There are more than 5 million testers, myself included, based around the world who have been part of the ‘Windows Insider Program’. The whole point behind this has been to test how it looks and feels and to help the development team gauge what people do and don’t like.

What will I see?

For those who currently have Windows 7 installed, it’s faster and contains the new web browser ‘Microsoft Edge’. This is the replacement for Internet Explorer which had been enhanced as far as possible. You’ll also get access to the new Windows Apps and these will run in a window on your normal desktop.

For those running Windows 8, the block style start page has been removed and this has now become part of the ‘Start Menu’ that all previous versions of Windows had.

There are new versions of Mail, Calendar and Contacts along with a raft of other improvements.

Millions of Lenovo owners are being warned to not use their desktops and laptops for “any kind of secure transaction,” amid concerns that the company installed adware on their machines. (more…)

With the recent news headlines from the TV and newspapers about the latest security threats to your computers, you could understandably be thrown into a panic.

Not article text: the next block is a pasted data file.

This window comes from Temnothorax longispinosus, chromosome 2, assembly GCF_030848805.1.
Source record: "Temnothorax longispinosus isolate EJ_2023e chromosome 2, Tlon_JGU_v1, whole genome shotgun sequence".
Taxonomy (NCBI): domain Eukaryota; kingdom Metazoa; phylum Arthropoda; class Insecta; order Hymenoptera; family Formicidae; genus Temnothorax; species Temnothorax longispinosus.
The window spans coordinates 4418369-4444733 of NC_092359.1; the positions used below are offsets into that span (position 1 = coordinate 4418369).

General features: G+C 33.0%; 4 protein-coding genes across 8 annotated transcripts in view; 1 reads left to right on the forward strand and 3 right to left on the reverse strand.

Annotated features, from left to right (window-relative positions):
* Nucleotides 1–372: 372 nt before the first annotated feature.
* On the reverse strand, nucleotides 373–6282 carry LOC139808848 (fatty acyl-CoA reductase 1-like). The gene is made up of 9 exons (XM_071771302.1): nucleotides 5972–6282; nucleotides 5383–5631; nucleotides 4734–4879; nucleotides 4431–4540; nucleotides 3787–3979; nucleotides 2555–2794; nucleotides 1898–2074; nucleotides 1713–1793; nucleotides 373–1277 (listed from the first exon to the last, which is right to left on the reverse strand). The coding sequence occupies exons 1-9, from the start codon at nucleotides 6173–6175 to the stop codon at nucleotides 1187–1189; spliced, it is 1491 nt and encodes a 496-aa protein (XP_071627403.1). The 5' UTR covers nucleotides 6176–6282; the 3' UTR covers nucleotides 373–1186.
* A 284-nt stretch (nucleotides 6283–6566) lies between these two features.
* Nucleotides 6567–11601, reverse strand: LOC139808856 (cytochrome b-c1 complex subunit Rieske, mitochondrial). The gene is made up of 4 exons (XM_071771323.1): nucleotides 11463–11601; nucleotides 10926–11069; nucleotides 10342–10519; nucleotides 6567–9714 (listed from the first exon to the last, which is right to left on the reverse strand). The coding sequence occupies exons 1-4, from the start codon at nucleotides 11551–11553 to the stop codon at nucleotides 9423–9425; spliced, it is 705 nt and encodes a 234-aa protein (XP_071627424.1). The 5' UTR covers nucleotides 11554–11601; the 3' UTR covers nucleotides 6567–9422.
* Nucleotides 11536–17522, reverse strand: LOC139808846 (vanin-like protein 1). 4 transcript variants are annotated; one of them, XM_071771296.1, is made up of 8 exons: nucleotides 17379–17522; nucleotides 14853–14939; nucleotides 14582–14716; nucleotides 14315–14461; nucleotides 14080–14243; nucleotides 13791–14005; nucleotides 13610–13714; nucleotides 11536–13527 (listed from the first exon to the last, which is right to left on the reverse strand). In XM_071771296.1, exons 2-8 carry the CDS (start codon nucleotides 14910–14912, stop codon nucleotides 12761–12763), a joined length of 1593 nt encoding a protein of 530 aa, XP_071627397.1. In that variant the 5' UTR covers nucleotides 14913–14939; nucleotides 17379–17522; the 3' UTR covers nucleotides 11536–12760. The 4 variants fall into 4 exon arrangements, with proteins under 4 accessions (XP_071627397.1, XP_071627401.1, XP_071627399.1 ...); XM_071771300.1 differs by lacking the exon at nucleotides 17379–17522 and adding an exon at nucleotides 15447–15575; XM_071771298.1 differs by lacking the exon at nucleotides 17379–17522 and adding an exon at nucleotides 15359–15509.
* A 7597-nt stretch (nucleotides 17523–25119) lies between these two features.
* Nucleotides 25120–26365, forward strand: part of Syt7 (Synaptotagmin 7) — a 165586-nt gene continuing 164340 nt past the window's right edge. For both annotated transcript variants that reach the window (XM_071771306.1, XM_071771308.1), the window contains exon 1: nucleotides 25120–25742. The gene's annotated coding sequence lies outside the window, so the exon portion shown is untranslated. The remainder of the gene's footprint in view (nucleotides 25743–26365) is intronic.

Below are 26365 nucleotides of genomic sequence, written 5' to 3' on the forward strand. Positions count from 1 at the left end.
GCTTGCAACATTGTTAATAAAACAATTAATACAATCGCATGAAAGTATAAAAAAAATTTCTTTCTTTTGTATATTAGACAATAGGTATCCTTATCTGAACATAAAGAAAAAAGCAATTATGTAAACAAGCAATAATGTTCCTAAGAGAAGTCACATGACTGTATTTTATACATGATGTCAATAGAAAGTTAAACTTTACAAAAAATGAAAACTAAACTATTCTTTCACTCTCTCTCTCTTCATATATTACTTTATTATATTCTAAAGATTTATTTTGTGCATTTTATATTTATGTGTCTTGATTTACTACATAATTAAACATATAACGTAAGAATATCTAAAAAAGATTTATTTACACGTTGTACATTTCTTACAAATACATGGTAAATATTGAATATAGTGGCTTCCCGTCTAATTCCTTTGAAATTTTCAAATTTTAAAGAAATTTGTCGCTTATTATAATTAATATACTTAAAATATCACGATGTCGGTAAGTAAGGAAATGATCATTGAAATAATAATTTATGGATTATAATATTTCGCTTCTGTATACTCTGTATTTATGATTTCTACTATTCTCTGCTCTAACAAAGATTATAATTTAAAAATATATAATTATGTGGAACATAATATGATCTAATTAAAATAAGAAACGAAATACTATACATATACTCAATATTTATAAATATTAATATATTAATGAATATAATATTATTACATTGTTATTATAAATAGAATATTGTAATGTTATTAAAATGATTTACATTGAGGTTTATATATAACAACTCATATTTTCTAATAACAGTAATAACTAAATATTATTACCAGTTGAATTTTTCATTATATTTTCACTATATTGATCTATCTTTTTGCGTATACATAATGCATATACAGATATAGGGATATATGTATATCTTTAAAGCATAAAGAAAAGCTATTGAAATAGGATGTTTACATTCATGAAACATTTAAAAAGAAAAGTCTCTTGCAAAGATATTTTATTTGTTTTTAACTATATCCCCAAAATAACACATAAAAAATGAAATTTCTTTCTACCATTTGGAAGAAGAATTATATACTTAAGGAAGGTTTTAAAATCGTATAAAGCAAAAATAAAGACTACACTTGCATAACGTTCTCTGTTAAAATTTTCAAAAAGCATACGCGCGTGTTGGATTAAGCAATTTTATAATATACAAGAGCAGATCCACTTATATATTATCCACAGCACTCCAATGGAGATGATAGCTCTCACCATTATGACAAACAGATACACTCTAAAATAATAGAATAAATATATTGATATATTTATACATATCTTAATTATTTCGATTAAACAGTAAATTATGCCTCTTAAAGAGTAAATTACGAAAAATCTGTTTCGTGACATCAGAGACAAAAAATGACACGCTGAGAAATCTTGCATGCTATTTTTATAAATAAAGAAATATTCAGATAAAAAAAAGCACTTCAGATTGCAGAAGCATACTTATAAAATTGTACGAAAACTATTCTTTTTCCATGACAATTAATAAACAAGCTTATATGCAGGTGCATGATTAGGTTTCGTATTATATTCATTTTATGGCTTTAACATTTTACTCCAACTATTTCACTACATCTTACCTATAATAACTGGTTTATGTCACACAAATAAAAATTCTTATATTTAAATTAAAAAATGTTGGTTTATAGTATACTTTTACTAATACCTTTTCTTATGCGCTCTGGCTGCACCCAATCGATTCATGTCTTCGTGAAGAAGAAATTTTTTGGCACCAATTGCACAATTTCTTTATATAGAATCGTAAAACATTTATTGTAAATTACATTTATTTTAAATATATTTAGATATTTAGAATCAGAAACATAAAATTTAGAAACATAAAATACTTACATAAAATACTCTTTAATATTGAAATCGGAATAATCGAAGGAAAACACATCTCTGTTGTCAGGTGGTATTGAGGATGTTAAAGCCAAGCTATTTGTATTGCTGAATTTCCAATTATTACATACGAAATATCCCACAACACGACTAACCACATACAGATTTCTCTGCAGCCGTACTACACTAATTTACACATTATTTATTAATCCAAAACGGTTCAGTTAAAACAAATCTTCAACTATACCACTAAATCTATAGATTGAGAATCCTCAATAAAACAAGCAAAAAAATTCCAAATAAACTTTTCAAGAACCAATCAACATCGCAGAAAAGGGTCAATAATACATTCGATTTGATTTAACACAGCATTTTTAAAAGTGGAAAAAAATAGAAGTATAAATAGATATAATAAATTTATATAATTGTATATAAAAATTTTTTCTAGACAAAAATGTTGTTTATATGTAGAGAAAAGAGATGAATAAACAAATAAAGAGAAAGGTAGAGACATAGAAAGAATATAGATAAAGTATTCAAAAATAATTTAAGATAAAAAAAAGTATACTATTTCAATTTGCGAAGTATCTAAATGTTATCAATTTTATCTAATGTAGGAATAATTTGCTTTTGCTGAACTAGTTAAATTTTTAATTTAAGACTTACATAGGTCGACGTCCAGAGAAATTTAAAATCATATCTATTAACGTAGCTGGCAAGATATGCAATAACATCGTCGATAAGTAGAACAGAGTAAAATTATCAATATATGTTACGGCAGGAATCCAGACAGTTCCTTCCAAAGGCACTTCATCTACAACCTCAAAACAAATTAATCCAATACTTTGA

These latest threats are specifically written to attack PC’s running Windows, so if your computer doesn’t run Windows – Stop right here. This does not affect you – but other problems might, so always keep your anti-virus up to date.

If you are running Windows, read on.

What is it all about?

‘Gameover Zeus’ is a particularly nasty piece of malware – malicious software – that will hunt around inside your computer for files that look like they may contain financial or other sensitive information. Once it finds them, it steals them.

The FBI has said that the criminals in this case used “phishing” emails to install ‘Gameover Zeus’ on victims’ computers. A phishing email is one that looks like it came from somewhere official, like your bank, but didn’t – instead directing you to download the rogue malware.

The National Crime Agency (NCA) has estimated that around 15,000 computers may currently be infected in the UK. Worldwide, it runs into the millions.

But while the 15,000 figure is relatively low, this warning should not be ignored. Everyone should run a scan on their system and this should be done on a regular basis.